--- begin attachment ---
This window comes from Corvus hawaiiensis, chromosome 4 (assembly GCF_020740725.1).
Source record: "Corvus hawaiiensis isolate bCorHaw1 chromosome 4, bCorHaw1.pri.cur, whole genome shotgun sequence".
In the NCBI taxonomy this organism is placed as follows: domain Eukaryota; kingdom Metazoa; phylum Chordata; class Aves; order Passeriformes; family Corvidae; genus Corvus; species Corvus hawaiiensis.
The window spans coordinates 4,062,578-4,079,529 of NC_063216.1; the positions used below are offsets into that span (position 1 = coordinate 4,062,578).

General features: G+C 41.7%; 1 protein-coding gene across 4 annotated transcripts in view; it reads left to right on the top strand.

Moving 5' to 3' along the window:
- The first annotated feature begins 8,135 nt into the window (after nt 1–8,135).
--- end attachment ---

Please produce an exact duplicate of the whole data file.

This window comes from Corvus hawaiiensis, chromosome 4 (assembly GCF_020740725.1).
Source record: "Corvus hawaiiensis isolate bCorHaw1 chromosome 4, bCorHaw1.pri.cur, whole genome shotgun sequence".
In the NCBI taxonomy this organism is placed as follows: domain Eukaryota; kingdom Metazoa; phylum Chordata; class Aves; order Passeriformes; family Corvidae; genus Corvus; species Corvus hawaiiensis.
The window spans coordinates 4,062,578-4,079,529 of NC_063216.1; the positions used below are offsets into that span (position 1 = coordinate 4,062,578).

General features: G+C 41.7%; 1 protein-coding gene across 4 annotated transcripts in view; it reads left to right on the top strand.

Moving 5' to 3' along the window:
- The first annotated feature begins 8,135 nt into the window (after nt 1–8,135).